Actually, I’m more interested in the fourth post… when Blondeontherun made her first start at Fairplex Park, earlier today.
I went to the races on my lunch hour today, met Tim at the gate, and headed over to Judy’s barn, where everyone was anxiously waiting for the 20-minute call. Vim (that is, Vim N Vinegar) was relaxing, looking for something to gnaw on, and wondering why she wasn’t getting groomed and readied to race. (That’s her to the left, gnawing on her stall door.) She was originally entered in the third race, but Judy scratched her when she got an elevated white blood cell count.
Blondie had a “Detention Stall” sign next to her door, warning us not to touch, and was getting a final grooming by Lalo, a very attentive young Latino man. She, too, was calm and relaxed… because she had no idea it was race day. Judy was nervous enough for the both of them.
We walked with Blondie from backstretch to receiving barn, to saddling paddock, and out on to the race track. Well, we didn’t walk out onto the racing surface, we watched Blondie as she did. We went upstairs in the grandstand, to watch the race from there.
It was a six furlong race; 6/8 of a mile. The little red filly looked great out on the track, her coppery red coat gleaming, her beach blonde mane lifting in the wind. (Her mane is so blonde, she looks more like a sorrel than a chestnut!) Judy’s classy red-and-black silks gave her a distinguished air.
Blondie is four years old, but this was her very first race ever. Like her big brother, Buster (yes, I just learned today that Buster and Blondie have the same sire, Zanferrier), she’s a very intelligent horse, which makes her a very curious horse. She has to know everything about everybody, and so her ears were pivoting in all directions. She’d never seen a crowd before. She’d never been on the track in the afternoon before. She’d never seen all those jockeys so dressed up before. And she’d never come out of the gate with eight other horses before.
Blondie was left at the gate.
Now you have to remember, Blondie was the only un-raced horse in this race. All the other fillies and mares were experienced racehorses. Judy later asked Frank, “How did she break?” He replied, “She didn’t!” As the horses passed in front of the grandstand the first time, Blondie trailed in last place. As the horses went around the Clubhouse turn, Blondie trailed. Going down the backstretch, Blondie trailed. Going into the far turn… Blondie trailed.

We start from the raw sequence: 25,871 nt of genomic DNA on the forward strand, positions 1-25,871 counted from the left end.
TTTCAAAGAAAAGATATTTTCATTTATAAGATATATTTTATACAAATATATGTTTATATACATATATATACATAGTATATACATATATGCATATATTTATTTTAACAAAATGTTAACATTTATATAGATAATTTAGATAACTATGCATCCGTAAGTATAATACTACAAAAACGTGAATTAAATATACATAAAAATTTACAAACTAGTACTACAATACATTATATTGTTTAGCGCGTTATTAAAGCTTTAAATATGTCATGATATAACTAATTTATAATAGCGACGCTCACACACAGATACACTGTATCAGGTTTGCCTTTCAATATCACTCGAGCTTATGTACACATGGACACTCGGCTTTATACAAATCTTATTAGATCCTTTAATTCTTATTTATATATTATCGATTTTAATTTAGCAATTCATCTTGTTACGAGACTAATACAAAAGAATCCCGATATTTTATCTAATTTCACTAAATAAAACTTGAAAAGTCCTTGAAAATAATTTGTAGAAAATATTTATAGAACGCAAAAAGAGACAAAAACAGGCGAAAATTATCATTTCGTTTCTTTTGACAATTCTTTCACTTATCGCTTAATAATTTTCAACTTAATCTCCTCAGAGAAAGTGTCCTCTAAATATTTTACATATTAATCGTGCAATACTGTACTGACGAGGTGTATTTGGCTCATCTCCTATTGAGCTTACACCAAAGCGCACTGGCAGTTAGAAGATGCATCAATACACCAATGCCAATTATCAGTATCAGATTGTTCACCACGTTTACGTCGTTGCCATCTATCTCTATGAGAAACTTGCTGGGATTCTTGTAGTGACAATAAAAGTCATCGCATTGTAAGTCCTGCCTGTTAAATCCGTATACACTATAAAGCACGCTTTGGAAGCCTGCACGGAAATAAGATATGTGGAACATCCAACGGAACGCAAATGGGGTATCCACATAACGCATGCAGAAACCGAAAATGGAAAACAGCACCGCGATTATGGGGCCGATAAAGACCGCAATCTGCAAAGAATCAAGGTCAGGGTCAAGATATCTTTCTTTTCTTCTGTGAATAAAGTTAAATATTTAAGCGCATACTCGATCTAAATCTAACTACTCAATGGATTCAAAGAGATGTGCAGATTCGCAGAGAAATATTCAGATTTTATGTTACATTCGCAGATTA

Being friends with a racehorse trainer gives one an insider’s view of the sport. When Tony Castanon, Blondie’s jockey, jumped off her back, he started telling Judy about what went on in the race. They walked from the front of the grandstand all the way to the end of the track, with Tony talking the whole way. So we learned later that Tony had just let Blondie run in the backstretch, without urging her, since there was no way she could catch the front runners.
But once they came around the second turn, Tony started riding her. And she moved! She caught the horse in front of her, and passed it. Down the stretch, Blondie came up on the next pair of horses, and actually ran through horses to pass both of them, finishing sixth out of nine horses. And earning $400 for her first paycheck!
After the race, Blondie came dancing up to us, tossing her head in a pretty way. She was not tired, not sore, not any of the things you don’t want to see in a horse that just ran a race. And as Tony walked away with Judy, following Blondie and her groom, one of the things he said was that he really, really wants to ride this horse again.
Back at the barn, Lalo had her on the hotwalker, and let her take sips of water every ten minutes or so. She looked good, she looked fit, and it looks like she’ll race again.
- By the way, the winner of Blondie’s first race was Distorted View, trained by Bob Baffert and ridden by Tyler Baze.